Project Keys Into Youths’ Music Talents

Sarah Pacheco
Wednesday - April 29, 2009
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Nanakuli Elementary School will reap the benefits of a $47,833 grant given to the Honolulu Symphony’s Music Acceleration Program by the Office of Hawaiian Affairs.

“Thanks to the generous funding provided by the Office of Hawaiian Affairs, more than 190 children at Nanakuli Elementary benefit from high-quality teaching and mentoring, which makes a lasting and positive impact on a young person’s growth,” stated Jon Magnussen, director of education and community outreach with the symphony.

The education project brings symphony musicians and staff into the classroom as an opportunity for fourth-, fifth- and sixth-graders to regularly participate in music lessons while fostering problem-solving skills and building self-confidence. As part of the pilot program launched earlier this school year, students at Nanakuli have received a personalized introduction to five different symphony ensembles: string quartet, wind quintet, brass quintet, percussion trio and mixed ensemble with harp.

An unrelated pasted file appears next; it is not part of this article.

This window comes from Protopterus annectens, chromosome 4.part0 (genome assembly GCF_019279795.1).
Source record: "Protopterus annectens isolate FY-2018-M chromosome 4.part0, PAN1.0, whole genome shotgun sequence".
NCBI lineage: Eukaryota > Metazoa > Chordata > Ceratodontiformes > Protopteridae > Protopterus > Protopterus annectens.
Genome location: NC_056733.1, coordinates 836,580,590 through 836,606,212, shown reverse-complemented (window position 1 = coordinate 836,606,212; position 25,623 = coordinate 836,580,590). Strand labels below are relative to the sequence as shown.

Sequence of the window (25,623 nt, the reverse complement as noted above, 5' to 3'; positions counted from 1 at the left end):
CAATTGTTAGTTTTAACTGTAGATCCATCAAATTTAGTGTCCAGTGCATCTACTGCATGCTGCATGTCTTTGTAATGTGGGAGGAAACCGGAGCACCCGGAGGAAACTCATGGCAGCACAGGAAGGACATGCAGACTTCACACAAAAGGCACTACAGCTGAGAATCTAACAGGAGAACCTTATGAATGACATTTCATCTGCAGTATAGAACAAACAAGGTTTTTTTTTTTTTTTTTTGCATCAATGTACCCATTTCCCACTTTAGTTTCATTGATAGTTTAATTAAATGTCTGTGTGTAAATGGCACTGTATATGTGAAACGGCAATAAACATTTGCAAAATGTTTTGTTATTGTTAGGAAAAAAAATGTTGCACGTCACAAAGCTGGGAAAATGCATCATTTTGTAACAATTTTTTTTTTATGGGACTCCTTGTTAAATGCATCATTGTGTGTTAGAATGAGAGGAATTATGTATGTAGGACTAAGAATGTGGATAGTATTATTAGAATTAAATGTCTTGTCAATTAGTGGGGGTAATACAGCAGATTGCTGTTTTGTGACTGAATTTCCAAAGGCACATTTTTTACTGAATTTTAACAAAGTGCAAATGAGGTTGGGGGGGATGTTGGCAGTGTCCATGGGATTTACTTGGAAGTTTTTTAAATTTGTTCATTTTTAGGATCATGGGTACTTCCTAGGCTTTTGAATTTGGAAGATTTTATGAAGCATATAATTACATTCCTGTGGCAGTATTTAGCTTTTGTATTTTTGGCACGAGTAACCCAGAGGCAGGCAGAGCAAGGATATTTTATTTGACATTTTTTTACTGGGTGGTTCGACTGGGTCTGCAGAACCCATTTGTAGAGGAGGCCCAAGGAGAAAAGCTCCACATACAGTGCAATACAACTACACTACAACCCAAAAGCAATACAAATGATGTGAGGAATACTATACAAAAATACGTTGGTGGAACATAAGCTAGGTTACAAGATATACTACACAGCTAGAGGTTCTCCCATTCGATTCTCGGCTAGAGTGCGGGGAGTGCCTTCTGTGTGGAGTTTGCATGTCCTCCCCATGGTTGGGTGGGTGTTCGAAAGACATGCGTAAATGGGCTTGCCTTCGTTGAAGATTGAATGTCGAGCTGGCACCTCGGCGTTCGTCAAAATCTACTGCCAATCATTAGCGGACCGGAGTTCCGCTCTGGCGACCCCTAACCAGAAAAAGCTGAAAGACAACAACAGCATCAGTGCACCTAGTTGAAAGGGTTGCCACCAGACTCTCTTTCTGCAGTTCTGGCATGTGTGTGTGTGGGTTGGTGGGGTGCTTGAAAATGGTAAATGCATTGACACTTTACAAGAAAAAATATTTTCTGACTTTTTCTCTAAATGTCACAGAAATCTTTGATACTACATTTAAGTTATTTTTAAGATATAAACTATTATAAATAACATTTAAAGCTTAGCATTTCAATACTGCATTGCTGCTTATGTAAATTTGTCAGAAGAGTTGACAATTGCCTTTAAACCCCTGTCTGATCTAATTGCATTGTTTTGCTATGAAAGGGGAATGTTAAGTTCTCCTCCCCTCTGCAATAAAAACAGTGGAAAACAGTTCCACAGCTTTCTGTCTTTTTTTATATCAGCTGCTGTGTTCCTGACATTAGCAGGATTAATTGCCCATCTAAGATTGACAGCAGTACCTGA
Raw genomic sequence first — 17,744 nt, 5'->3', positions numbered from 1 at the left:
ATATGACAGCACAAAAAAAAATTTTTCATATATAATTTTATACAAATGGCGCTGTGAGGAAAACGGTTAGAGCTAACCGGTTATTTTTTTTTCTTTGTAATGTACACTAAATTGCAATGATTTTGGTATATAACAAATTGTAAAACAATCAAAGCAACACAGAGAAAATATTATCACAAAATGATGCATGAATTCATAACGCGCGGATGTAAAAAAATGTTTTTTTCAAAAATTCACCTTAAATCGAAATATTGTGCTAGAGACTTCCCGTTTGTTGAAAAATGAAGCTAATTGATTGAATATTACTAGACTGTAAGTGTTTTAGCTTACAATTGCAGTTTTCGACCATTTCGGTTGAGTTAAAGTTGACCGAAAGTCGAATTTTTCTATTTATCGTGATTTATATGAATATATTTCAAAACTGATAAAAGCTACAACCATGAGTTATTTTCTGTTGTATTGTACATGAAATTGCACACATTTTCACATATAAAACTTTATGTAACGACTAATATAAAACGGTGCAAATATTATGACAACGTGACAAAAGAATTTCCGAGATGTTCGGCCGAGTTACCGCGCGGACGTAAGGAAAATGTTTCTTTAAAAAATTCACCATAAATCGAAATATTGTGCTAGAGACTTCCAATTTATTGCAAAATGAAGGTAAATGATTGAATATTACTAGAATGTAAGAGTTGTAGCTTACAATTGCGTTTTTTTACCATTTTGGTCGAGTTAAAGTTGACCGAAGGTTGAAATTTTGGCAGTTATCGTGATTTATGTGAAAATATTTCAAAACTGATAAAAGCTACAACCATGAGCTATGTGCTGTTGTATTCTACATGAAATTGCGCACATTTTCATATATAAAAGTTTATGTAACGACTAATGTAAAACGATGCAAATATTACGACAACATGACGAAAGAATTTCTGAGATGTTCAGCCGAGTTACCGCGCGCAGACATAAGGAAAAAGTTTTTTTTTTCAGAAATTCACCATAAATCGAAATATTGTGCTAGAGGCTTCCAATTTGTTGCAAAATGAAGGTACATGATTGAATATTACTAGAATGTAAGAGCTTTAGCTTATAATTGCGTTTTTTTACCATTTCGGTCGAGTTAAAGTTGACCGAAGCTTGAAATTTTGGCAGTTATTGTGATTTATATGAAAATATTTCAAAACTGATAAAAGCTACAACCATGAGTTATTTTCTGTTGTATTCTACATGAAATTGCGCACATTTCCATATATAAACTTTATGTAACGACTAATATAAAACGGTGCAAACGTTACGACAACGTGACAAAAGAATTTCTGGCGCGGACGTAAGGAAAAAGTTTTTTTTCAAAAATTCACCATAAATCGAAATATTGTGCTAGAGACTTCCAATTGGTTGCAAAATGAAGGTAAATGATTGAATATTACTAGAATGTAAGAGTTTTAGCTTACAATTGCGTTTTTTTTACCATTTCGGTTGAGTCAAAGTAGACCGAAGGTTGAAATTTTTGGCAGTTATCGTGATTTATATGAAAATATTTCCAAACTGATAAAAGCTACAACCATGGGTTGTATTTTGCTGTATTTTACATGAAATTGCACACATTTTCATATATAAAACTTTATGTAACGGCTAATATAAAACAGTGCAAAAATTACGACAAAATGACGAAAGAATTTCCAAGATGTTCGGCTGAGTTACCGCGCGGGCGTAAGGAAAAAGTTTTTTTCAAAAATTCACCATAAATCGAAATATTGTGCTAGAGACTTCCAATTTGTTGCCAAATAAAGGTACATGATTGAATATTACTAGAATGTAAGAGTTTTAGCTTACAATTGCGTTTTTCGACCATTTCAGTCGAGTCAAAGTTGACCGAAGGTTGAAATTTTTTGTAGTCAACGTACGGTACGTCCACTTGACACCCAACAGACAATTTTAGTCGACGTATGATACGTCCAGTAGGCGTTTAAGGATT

The public is invited to attend a free solar open house between 11 a.m. and 3 p.m. this Sunday at 92-114 Waiko Place in Kapolei.

This West Oahu home is unique in that it utilizes three different solar systems (pool heater, water heater and photovoltaic energy system), saving homeowners David and Rhonda Stoltzfus more than $300 a month in electric bills.

All attendees who sign up for a proposal at the event and sign a contract within 30 days receive a five-percent discount on their solar system installation.

Staff from solar integrator company Sunetric, formerly known as Suntech Hawaii, will also be available to answer questions.

For more information, go to

The culmination of all their hard work will be on display for family and friends tonight (April 29) in a concert at Blaisdell Concert Hall. Students will sing and perform works including Hawaii Pono’i, Simple Gifts and an arrangement of melodies by the late Nona Beamer on their recorders as the full orchestra accompanies the fledgling musicians.

“Outreach to public schools is crucial everywhere, but especially in the under-served neighborhoods of our Island community,” said participating symphony member Riley Francis. “There shouldn’t be a monopoly on youthful talent, curiosity and potential. We owe it to ourselves to invest in that potential.”

MAP was developed in 2008 by the symphony’s education and community outreach group as a way to improve its service to outlying and historically under-served communities while increasing the frequency of educational experiences for each individual student in the state.

Following a year-end review, the symphony plans to expand MAP to other schools in outlying communities on Oahu.

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